Granted, she might be getting a bit lost here, but I think that’s all of us. Loving something doesn’t necessarily mean you get a job doing it unfortunately. I know this is very cliche way to look at anything but here it is. I see a writer wanting to write but not getting a decent job writing what she wants(even though no one else can write the way she does). I see a singer, taking up a job as a sound technician because there are no jobs for singers, not in India atleast, unless you’re Bollywood. I see a photographer, taking up a job as an assistant while he does freelance photography on the sides. No jobs for full time photographers. So where do we go?
I for one am struggling to find what is it that I want to write for my life and the intersection of what jobs are available to me. And that is a very small circle. Job available to me are so low! And it is not only me.So there by goes my passion, ambition, lifeplan, goal, off the rails. And there goes my personal life off the rails as a result. SO can you blame a person, who has had a single plan all their lives, go off character, when there is no plan anymore?
Why isn’t it OK for Rory to take a while to figure out who she is? To have stories to tell? If she was perfect, and boring, which is the criticism a lot of us, and Paris, lobbed at this show in the beginning, why would we watch the resurrection of the show? Now that there are complications, doesn’t that make things interesting? Aren’t you glad Rory has stories of mistakes she’s made, to tell the next generation? What if her conversation with Christopher is wrong, or she heard it wrong? Don’t you want to see her make the mistake?
You care about them because they’re flawed. Because you want to see how they could be better. I know about all the warm feelings people have for this show, feeling like Stars Hollow is a cozy, loving place to grow up. But the show has always said that nature and nurture are in a deadlock for who you are. That you can run from your parents, but never escape them. That everything comes full circle. It’s been there all along, beside the whimsy and the folksiness and goings-on in the gazebo that make the bitter pills of the family dynamic go down that much easier.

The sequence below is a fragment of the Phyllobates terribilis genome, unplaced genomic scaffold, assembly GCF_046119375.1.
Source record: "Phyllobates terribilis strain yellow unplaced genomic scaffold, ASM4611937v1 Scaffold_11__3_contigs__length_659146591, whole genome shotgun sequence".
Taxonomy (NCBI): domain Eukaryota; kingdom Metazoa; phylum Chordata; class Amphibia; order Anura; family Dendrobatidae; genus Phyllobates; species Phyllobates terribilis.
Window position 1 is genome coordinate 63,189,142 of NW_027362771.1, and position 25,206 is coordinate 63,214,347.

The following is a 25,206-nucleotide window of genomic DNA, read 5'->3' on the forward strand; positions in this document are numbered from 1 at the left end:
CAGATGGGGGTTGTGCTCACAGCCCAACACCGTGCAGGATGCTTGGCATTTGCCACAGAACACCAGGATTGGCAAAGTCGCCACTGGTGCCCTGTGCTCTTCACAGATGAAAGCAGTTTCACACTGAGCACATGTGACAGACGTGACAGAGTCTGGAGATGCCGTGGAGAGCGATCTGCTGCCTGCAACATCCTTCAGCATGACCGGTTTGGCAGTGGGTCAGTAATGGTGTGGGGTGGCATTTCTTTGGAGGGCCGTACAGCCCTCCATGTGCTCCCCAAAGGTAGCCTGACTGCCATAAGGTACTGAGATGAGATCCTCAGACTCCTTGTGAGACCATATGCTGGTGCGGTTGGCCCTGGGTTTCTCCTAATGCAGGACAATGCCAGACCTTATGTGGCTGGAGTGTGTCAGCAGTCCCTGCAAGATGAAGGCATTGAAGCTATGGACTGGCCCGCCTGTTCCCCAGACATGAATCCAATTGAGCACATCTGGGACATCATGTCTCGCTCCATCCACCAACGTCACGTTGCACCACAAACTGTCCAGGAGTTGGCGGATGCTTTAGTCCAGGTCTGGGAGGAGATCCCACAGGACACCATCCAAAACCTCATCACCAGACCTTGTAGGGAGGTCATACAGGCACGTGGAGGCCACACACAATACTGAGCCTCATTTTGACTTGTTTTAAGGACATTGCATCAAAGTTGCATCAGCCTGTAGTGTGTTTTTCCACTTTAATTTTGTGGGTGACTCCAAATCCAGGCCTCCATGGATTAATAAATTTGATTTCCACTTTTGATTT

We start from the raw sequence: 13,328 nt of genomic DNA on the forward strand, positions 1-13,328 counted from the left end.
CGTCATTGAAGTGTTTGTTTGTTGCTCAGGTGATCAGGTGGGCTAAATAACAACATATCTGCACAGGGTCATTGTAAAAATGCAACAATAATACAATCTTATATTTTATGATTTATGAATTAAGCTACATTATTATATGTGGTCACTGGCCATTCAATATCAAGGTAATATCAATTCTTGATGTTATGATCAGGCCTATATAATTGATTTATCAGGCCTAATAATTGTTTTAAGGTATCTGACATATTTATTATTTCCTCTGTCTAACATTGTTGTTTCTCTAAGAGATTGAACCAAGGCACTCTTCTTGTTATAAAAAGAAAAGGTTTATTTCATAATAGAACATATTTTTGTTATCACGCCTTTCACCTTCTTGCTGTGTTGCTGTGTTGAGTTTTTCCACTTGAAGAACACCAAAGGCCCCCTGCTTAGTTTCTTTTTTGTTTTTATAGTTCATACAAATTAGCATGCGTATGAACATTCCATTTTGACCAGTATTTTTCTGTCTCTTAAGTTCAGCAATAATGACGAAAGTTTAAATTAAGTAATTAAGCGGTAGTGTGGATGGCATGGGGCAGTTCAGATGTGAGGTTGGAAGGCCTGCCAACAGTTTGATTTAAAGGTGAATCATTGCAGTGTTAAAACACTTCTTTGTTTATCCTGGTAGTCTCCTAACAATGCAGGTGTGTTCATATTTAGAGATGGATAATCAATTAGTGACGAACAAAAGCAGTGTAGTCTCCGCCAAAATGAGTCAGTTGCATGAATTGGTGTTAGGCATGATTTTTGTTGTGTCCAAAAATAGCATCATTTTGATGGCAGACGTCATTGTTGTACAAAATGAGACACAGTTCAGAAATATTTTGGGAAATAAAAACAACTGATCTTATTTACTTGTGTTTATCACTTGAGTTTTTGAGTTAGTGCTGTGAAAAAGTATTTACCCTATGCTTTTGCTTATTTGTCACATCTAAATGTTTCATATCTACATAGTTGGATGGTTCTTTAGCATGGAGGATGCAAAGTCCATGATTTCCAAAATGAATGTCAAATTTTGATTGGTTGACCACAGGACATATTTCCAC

To me, that’s what made the show amazing.
If Rory and Lorelai and Emily have grown up to be less perfect than you hoped, does that say more about them – or about you?
Stop blaming Rory Gilmore. She’s as real as all of us are. She represents all of us. And its the fact that she does, that is so disturbing.
Apart from all that, the revival was definitely heart touching. Here are some things that made me smile so much!
The life and Death brigade gig:
One of the best things I saw in this show. Beatles. Finn colin. Roger. Logan. Full admission of bias – I find Logan, and the Life and Death Brigade, and especially the caper they pulled in Fall, to be ridiculously charming. I love their sense of adventure. They give Rory something nobody else does. It’s one thing to read about Mr. Toad’s Wild Ride, and it’s another thing to have imagination enough to figure out what that could mean, especially combined with alcohol and speakeasies. They may be spoilt rich brats but I always had a soft spot for them, just like Rory I guess. It also goes to show the classic escapism syndrome all of us depend on. Put on masks, live a life you don’t own, be free of responsibilities for sometime, a night a day, and then crash back into oblivion because that’s what going back to reality feels like.
Lorelai going WILD :
A part of me thought it was ridiculous, but another part of me knows exactly what must have prompted the WILD trip for Lorelai. It’s like I would love to take a trip where I would get all the answers, trips and travels have been romanticized so much in our books and movies. That walking alone on a road with nothing but immense nature and you see how small you are, you see things more clearly. It Is very easy to fell like that’s where all your answers lie. She took a trip like in WILD and turns out she didn’t need to. All she needed to do was see clear. And she did. It was not ridiculous, the plot, it was very typical I felt. It was real.